NEW ORLEANS -- New Orleans lost more than half its population after Hurricane Katrina. For many, there was no place to live. Some 134,000 homes were damaged or destroyed, but since then, 81 percent have been rebuilt thanks to an army of builders.
When we visited the home of Francita Clemons, dozens of volunteers were putting the finishing touches on the house. She and her mother abandoned it just before the deluge.
"I left the day before the storm to a finished house and now I have a finished house again," said Clemons.
The moment is bittersweet. Her mother died long before she got help to rebuild. Holding back tears, Clemons said her pride made it hard to ask for help.
But last year she found out about the St. Bernard Project, a nonprofit started by Zack Rosenburg and his wife Liz McCartney.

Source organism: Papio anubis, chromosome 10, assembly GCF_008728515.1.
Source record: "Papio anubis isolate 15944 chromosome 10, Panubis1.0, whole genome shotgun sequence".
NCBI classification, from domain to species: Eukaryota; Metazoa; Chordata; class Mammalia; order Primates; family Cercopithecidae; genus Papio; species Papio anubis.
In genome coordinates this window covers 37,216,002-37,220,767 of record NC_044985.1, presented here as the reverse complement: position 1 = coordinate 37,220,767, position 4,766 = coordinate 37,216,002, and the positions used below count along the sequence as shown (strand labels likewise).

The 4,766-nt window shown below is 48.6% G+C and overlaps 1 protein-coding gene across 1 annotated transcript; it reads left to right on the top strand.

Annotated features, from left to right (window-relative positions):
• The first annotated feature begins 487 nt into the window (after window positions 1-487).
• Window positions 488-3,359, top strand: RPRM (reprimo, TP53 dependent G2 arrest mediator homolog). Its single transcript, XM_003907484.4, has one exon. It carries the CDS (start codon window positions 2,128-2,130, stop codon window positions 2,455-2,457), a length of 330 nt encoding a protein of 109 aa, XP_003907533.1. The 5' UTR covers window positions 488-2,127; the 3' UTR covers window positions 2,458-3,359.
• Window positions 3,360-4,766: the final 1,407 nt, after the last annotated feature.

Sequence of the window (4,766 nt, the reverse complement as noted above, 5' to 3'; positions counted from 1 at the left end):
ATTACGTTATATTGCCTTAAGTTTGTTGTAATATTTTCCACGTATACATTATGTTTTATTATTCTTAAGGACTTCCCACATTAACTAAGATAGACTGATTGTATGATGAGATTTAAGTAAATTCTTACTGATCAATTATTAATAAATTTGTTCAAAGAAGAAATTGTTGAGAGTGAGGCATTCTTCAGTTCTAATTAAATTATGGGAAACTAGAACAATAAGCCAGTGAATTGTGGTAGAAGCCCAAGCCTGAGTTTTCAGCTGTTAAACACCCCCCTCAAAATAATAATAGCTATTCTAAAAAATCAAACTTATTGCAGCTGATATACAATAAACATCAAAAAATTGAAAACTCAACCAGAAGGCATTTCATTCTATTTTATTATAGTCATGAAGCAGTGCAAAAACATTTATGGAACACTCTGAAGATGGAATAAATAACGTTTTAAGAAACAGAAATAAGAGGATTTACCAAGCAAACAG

The couple came from Washington, D.C., to volunteer two months after the storm. They planned to stay for two weeks. They never left.
"What we first saw was wholly inconsistent with the America we knew," said Zack. "It was either step forward or step backward and our first step was forward."
So far, the group has rebuilt 614 homes -- more than any other nonprofit in the New Orleans area.
"We've just started a three-year $10 million campaign to rebuild 240 houses," said Rosenburg.
But there's a lot of work to do. More than 5,000 families are still waiting for their homes to be rebuilt. Requests to the St. Bernard Project are up 25 percent this year.
Lee Edward, 94, is a World War II veteran who built his home with his own hands.
"Home means 100 percent of my life," said Edward.
Katrina's winds blew part of his roof off and cracked his foundation. He patched up what he could with FEMA money, but ran out before the job was done. He's one of more than 100 people still on the project's waiting list.
Edward never thought about leaving.
"I'm gonna die here," said Edward.
On a street in the 9th Ward in New Orleans one can see the challenges still facing the city: a home is rebuilt next door to an abandoned and blighted property.